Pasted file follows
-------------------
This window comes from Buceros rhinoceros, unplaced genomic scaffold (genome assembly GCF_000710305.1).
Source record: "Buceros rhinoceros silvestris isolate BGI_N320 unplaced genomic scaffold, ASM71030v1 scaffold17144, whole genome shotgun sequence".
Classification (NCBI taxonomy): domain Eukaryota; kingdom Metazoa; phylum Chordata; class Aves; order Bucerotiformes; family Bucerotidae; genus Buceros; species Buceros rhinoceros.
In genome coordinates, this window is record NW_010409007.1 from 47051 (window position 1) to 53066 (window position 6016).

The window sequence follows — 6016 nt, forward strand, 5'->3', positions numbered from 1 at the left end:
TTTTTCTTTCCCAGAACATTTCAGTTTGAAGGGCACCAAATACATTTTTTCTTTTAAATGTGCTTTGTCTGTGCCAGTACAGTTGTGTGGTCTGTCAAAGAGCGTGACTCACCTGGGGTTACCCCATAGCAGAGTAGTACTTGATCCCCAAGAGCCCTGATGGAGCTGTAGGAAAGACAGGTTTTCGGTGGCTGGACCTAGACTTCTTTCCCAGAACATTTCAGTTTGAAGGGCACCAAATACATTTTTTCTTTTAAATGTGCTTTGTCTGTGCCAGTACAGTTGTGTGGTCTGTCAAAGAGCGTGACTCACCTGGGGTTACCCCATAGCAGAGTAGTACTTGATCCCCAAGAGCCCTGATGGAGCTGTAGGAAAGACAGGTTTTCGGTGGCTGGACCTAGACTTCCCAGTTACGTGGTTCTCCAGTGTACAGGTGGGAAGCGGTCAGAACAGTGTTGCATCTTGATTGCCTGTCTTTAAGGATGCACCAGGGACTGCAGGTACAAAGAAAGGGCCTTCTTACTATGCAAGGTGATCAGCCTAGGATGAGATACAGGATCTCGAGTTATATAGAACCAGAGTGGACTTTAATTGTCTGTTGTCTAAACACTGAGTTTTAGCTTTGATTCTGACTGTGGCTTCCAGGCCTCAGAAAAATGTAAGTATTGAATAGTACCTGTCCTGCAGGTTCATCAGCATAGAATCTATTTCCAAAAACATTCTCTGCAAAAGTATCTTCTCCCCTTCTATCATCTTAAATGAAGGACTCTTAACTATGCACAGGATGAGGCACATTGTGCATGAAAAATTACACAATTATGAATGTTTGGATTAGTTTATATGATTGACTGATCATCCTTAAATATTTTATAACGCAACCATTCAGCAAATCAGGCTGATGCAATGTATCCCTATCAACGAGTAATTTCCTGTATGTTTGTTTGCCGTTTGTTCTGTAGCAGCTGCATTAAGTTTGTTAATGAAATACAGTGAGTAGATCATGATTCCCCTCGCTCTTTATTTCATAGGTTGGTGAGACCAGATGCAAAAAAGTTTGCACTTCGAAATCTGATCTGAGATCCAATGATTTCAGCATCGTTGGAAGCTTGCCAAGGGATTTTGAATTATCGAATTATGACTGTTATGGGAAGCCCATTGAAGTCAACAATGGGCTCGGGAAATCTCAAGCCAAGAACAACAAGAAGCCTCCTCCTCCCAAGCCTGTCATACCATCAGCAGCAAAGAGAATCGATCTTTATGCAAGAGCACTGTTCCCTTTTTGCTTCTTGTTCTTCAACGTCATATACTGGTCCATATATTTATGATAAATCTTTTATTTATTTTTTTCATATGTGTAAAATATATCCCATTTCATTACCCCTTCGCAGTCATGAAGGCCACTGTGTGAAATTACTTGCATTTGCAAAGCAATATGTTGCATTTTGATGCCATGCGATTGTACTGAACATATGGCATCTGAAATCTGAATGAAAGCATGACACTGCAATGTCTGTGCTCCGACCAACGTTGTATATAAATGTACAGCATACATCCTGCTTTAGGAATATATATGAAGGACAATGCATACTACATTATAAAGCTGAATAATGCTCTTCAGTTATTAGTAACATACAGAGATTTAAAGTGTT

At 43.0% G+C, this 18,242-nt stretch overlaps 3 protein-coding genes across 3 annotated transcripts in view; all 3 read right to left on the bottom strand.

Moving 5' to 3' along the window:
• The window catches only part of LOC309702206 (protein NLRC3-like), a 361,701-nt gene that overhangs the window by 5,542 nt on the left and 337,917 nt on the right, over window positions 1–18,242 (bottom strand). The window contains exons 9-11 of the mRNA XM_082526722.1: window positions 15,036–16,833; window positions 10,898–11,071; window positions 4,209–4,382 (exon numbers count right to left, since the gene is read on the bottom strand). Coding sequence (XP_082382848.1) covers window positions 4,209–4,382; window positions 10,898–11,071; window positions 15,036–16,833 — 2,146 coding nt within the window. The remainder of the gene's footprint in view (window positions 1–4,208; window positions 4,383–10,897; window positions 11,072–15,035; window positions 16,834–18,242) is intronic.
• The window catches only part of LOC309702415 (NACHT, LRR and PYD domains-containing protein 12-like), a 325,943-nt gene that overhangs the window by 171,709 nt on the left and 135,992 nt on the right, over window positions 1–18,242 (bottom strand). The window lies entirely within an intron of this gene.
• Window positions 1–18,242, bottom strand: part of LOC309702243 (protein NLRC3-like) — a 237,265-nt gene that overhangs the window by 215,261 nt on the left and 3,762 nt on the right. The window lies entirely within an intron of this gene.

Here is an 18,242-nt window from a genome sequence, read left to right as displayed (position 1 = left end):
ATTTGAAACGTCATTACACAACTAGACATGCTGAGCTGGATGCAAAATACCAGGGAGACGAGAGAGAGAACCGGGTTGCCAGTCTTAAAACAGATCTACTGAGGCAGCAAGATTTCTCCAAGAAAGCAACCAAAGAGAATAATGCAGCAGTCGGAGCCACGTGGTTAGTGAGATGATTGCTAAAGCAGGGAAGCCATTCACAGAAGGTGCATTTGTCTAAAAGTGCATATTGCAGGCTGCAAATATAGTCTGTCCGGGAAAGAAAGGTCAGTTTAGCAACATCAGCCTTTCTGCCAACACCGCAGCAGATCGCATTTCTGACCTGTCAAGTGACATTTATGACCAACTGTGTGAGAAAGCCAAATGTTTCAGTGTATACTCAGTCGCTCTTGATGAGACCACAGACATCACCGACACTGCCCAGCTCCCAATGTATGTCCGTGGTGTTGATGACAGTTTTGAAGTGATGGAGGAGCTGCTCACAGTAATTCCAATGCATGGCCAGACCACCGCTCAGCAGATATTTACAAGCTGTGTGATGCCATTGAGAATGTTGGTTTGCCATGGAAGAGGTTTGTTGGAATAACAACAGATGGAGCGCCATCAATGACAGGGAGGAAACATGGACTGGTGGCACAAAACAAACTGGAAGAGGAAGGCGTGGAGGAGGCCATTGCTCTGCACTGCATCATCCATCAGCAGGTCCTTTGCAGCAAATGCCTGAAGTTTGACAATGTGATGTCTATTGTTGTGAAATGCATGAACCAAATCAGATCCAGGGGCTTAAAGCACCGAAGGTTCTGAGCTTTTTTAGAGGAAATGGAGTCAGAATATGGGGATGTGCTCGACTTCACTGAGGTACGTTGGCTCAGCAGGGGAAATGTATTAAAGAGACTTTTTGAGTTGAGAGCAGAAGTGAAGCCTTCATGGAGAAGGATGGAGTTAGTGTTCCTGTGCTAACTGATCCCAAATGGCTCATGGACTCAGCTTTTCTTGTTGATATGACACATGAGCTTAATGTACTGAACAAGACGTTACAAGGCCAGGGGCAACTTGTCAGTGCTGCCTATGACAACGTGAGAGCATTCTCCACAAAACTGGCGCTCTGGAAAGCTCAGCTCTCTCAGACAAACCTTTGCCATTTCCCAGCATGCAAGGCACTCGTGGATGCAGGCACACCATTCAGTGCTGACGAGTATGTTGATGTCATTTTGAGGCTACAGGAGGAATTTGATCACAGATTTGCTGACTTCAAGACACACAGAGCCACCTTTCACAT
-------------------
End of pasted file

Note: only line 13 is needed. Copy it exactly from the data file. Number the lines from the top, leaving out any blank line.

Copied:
ATTTGAAACGTCATTACACAACTAGACATGCTGAGCTGGATGCAAAATACCAGGGAGACGAGAGAGAGAACCGGGTTGCCAGTCTTAAAACAGATCTACTGAGGCAGCAAGATTTCTCCAAGAAAGCAACCAAAGAGAATAATGCAGCAGTCGGAGCCACGTGGTTAGTGAGATGATTGCTAAAGCAGGGAAGCCATTCACAGAAGGTGCATTTGTCTAAAAGTGCATATTGCAGGCTGCAAATATAGTCTGTCCGGGAAAGAAAGGTCAGTTTAGCAACATCAGCCTTTCTGCCAACACCGCAGCAGATCGCATTTCTGACCTGTCAAGTGACATTTATGACCAACTGTGTGAGAAAGCCAAATGTTTCAGTGTATACTCAGTCGCTCTTGATGAGACCACAGACATCACCGACACTGCCCAGCTCCCAATGTATGTCCGTGGTGTTGATGACAGTTTTGAAGTGATGGAGGAGCTGCTCACAGTAATTCCAATGCATGGCCAGACCACCGCTCAGCAGATATTTACAAGCTGTGTGATGCCATTGAGAATGTTGGTTTGCCATGGAAGAGGTTTGTTGGAATAACAACAGATGGAGCGCCATCAATGACAGGGAGGAAACATGGACTGGTGGCACAAAACAAACTGGAAGAGGAAGGCGTGGAGGAGGCCATTGCTCTGCACTGCATCATCCATCAGCAGGTCCTTTGCAGCAAATGCCTGAAGTTTGACAATGTGATGTCTATTGTTGTGAAATGCATGAACCAAATCAGATCCAGGGGCTTAAAGCACCGAAGGTTCTGAGCTTTTTTAGAGGAAATGGAGTCAGAATATGGGGATGTGCTCGACTTCACTGAGGTACGTTGGCTCAGCAGGGGAAATGTATTAAAGAGACTTTTTGAGTTGAGAGCAGAAGTGAAGCCTTCATGGAGAAGGATGGAGTTAGTGTTCCTGTGCTAACTGATCCCAAATGGCTCATGGACTCAGCTTTTCTTGTTGATATGACACATGAGCTTAATGTACTGAACAAGACGTTACAAGGCCAGGGGCAACTTGTCAGTGCTGCCTATGACAACGTGAGAGCATTCTCCACAAAACTGGCGCTCTGGAAAGCTCAGCTCTCTCAGACAAACCTTTGCCATTTCCCAGCATGCAAGGCACTCGTGGATGCAGGCACACCATTCAGTGCTGACGAGTATGTTGATGTCATTTTGAGGCTACAGGAGGAATTTGATCACAGATTTGCTGACTTCAAGACACACAGAGCCACCTTTCACAT